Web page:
It used to be that, to help refugees prepare to meet with a government officer who will decide whether they qualify for asylum, immigration lawyers would look up the documents that the government used to train that asylum officer. The documents typically outline international obligations that the United States has to protect those who fear persecution in their home countries. They describe what officers should look for—details that aren't specified in the law.
Then, sometime in the spring of 2017, the links for all of those lesson plans vanished from their usual page on the United States Citizenship and Immigration Services' website. The documents' disappearance led to uproar, confusion, and distrust among immigration advocates that last to this day—even though, as a USCIS spokesman says, the lesson plans that the lawyers want are actually all available on USCIS.gov. "[A]ll the current lesson plans were posted in the Electronic Reading Room, where you can still find them now, save for the newest, which should be posted in the near future," USCIS spokesman Dan Hetlage writes in an email.
In April of 2017, lesson plans that used to be available on USGIS.gov were taken down because they were outdated, another spokesman wrote to me last year. The Electronic Reading Room page is for documents that the USCIS is compelled, legally, to post publicly, because three or more parties have requested them through the Freedom of Information Act.
Nonetheless, to advocates, the taking down of old documents seemed like an unfair attempt to make the asylum-seeking process more difficult and opaque, at a time when recently inaugurated President Donald Trump had already made clear his belief that asylum-seekers coming to the U.S. are poorly vetted and potentially dangerous.
A new cache of emails, obtained by the Sunlight Foundation, a government-transparency advocacy group, suggest some reluctance to make USCIS resources public. In them, top officials from the USCIS's asylum training division discuss removing officer lesson plans from the website, in April of 2017. One staffer replies, double-checking whether the material should be deleted or archived—in other words, searchable on USCIS.gov, but flagged as outdated. Asylum head John L. Lafferty confirms he wants the old plans gone.
"I would prefer that the items be deleted completely, rather than archived," Lafferty writes on April 5th, 2017. He also writes that he "fully anticipate[s]" that members of the public would so frequently request to see the old training materials that the agency would eventually be legally compelled to put them up in the Electronic Reading Room.
"This is outrageous," says Matthew Hoppock, an immigration lawyer with a private practice in Kansas. Lafferty's statement about expecting to have to post the documents again "basically concedes this is material that should have been transferred to the National Archives, not deleted," Hoppock says.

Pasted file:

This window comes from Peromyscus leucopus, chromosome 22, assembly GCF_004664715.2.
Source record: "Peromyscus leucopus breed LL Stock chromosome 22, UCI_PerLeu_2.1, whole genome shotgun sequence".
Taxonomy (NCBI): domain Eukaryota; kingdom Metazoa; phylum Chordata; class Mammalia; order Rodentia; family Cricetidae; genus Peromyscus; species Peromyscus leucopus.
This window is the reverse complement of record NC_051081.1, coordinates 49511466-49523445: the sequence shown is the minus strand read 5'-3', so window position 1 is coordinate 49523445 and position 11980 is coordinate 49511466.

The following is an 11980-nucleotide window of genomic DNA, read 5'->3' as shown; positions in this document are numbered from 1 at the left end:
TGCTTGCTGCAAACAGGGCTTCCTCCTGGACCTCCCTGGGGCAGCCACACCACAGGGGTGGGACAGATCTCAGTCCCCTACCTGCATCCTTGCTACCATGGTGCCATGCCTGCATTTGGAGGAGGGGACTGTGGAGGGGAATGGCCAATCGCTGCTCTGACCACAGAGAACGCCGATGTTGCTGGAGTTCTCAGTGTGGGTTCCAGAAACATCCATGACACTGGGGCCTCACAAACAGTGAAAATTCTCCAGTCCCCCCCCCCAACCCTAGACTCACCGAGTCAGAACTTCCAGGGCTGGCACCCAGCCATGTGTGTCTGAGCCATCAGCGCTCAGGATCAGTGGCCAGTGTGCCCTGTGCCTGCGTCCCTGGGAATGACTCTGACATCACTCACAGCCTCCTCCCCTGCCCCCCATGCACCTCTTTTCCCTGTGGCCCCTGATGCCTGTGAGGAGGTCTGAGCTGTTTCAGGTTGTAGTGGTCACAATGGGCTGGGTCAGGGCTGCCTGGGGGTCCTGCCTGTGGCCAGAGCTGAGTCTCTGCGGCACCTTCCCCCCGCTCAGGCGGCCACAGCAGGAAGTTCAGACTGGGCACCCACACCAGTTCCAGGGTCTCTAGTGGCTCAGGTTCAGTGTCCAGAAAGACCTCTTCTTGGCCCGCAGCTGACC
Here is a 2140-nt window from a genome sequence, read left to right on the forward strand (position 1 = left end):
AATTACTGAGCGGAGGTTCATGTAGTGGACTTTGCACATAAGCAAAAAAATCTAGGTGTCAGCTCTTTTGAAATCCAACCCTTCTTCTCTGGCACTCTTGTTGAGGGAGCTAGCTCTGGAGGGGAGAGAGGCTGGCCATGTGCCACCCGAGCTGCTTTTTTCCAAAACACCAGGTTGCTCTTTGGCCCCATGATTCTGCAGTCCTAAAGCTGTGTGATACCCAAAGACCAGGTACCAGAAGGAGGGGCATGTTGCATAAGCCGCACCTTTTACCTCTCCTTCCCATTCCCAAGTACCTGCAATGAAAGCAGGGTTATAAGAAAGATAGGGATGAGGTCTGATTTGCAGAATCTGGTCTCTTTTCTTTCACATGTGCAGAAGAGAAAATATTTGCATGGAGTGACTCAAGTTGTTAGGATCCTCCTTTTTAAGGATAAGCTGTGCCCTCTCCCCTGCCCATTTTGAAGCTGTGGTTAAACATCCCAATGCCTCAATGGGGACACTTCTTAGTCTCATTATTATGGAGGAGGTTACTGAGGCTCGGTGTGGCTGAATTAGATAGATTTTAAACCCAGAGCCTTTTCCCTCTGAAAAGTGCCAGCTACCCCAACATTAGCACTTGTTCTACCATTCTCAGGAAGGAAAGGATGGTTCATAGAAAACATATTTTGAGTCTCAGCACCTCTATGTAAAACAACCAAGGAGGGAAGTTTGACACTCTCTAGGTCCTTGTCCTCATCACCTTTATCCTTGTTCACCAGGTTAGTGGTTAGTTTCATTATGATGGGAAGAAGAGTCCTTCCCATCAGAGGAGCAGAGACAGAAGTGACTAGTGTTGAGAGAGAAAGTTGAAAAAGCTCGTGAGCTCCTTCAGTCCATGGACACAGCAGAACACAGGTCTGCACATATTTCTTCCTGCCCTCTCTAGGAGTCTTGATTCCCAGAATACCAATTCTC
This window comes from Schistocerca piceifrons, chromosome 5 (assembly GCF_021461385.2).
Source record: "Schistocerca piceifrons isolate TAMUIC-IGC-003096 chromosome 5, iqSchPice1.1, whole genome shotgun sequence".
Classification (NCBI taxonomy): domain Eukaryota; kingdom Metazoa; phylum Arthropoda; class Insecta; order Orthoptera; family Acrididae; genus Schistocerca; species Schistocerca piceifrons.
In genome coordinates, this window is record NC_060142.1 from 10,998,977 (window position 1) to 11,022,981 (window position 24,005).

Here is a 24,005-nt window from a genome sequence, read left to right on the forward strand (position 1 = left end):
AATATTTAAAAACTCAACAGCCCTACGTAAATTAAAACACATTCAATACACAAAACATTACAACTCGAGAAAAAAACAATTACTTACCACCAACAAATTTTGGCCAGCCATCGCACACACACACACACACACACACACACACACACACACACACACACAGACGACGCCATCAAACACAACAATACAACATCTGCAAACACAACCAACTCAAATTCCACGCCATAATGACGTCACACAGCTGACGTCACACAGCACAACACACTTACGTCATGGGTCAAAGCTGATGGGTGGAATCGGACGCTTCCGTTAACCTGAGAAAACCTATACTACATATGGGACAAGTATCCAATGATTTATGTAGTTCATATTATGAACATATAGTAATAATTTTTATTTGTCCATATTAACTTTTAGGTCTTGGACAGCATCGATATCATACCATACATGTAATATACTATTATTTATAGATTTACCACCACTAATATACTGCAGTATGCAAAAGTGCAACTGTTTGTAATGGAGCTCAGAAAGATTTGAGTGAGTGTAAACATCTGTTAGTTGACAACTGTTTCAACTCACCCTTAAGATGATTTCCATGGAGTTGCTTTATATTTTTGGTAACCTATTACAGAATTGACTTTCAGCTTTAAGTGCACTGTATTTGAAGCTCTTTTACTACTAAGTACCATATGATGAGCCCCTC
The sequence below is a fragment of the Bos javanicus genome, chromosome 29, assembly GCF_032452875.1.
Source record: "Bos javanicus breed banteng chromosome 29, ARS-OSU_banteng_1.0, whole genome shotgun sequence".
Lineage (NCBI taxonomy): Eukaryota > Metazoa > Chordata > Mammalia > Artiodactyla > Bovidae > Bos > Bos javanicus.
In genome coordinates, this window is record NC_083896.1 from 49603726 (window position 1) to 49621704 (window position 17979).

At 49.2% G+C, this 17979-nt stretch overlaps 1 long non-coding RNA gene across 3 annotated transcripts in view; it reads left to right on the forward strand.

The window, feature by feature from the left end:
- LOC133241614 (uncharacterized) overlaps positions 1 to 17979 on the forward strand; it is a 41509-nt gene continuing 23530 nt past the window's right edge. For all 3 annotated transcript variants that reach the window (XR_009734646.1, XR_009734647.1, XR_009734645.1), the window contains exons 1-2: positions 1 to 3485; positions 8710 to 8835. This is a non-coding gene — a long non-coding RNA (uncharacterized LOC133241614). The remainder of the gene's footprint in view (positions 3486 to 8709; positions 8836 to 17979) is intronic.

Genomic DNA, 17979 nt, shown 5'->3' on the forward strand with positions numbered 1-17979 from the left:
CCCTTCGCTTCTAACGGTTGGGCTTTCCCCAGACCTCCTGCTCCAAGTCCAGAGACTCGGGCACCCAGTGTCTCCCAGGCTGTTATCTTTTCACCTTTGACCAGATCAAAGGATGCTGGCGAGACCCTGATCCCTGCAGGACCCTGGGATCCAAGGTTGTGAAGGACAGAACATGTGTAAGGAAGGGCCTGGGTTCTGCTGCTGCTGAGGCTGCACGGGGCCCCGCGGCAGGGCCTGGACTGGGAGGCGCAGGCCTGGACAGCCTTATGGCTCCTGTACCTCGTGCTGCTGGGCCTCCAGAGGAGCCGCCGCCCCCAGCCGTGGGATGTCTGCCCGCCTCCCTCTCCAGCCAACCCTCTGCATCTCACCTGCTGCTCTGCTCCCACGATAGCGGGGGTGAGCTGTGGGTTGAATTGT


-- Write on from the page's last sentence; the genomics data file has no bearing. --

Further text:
Hetlage didn't respond to requests for comment on the emails the Sunlight Foundation obtained.
Refugee advocates don't believe the USCIS has been transparent about the movement and deletion of asylum documents.
"At the end of the day, the asylum seeker bears the burden [of demonstrating] that they meet the standard for asylum," says Victoria Neilson, managing attorney for the Catholic Legal Immigration Network's Defending Vulnerable Populations Project. "It's not a game where the government gets to hide the ball and you have to guess what the standard is."
To determine how difficult it's become to find asylum officer training documents, I typed "lesson plan" into the Electronic Reading Room's search bar. Numerous documents popped up. But it's not clear which ones are current and which are historical.
Freedom of Information Act requests are often for historical documents, so I had to ask Hetlage how to tell which asylum officer lesson plans were current. He answered that all of them are current and in use now. No older versions of asylum training papers are up on USCIS.gov, he says.
Lawyers who work with asylum seekers, interviewed both a year ago and this week, all believe, however, that not all asylum officer lesson plans are online and that obsolete lesson plans are mixed in with current ones, unlabeled. "It seems to be a clear policy decision to make it more difficult for practitioners to understand what kind of reasoning the asylum officers are using," Neilson says.
When informed about Hetlage's answer that all of the documents in the Electronic Reading Room are ones in current practice, Neilson says: "It would be helpful for USCIS to be on record stating that."
Neilson says that, for her work, it's important to have access to old lesson plans, as well as current ones. "If we had the newer version and the older version, then we can look at the differences and see how the administration's thinking has changed on particular issues."